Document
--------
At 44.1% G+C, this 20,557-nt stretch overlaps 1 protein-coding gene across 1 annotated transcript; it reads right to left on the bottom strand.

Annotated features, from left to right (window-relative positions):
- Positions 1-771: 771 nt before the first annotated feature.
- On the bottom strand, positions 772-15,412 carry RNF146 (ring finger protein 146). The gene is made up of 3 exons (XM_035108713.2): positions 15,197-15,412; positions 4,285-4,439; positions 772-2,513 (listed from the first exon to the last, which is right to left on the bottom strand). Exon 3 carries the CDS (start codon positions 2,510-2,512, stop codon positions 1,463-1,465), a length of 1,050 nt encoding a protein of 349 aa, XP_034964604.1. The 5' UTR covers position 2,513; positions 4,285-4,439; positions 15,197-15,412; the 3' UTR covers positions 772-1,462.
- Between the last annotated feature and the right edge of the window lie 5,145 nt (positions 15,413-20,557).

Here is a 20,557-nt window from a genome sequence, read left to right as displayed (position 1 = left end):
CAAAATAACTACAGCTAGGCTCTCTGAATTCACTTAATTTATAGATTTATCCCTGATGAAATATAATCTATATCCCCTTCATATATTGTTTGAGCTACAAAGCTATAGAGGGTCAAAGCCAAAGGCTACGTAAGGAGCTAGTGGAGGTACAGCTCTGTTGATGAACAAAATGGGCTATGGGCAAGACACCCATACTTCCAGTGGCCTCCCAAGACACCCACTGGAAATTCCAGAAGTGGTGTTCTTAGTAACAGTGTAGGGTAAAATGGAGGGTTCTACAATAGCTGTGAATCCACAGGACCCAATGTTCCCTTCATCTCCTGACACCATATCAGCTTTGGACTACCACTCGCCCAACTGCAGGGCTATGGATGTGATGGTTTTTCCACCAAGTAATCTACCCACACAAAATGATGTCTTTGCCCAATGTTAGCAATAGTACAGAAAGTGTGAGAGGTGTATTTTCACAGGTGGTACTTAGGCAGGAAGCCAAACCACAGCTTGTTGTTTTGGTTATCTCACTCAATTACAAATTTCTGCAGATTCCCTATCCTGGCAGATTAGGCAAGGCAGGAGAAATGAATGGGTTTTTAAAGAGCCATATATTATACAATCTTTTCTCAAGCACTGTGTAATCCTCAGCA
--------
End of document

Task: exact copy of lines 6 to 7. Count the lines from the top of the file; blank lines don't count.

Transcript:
Here is a 20,557-nt window from a genome sequence, read left to right as displayed (position 1 = left end):
CAAAATAACTACAGCTAGGCTCTCTGAATTCACTTAATTTATAGATTTATCCCTGATGAAATATAATCTATATCCCCTTCATATATTGTTTGAGCTACAAAGCTATAGAGGGTCAAAGCCAAAGGCTACGTAAGGAGCTAGTGGAGGTACAGCTCTGTTGATGAACAAAATGGGCTATGGGCAAGACACCCATACTTCCAGTGGCCTCCCAAGACACCCACTGGAAATTCCAGAAGTGGTGTTCTTAGTAACAGTGTAGGGTAAAATGGAGGGTTCTACAATAGCTGTGAATCCACAGGACCCAATGTTCCCTTCATCTCCTGACACCATATCAGCTTTGGACTACCACTCGCCCAACTGCAGGGCTATGGATGTGATGGTTTTTCCACCAAGTAATCTACCCACACAAAATGATGTCTTTGCCCAATGTTAGCAATAGTACAGAAAGTGTGAGAGGTGTATTTTCACAGGTGGTACTTAGGCAGGAAGCCAAACCACAGCTTGTTGTTTTGGTTATCTCACTCAATTACAAATTTCTGCAGATTCCCTATCCTGGCAGATTAGGCAAGGCAGGAGAAATGAATGGGTTTTTAAAGAGCCATATATTATACAATCTTTTCTCAAGCACTGTGTAATCCTCAGCA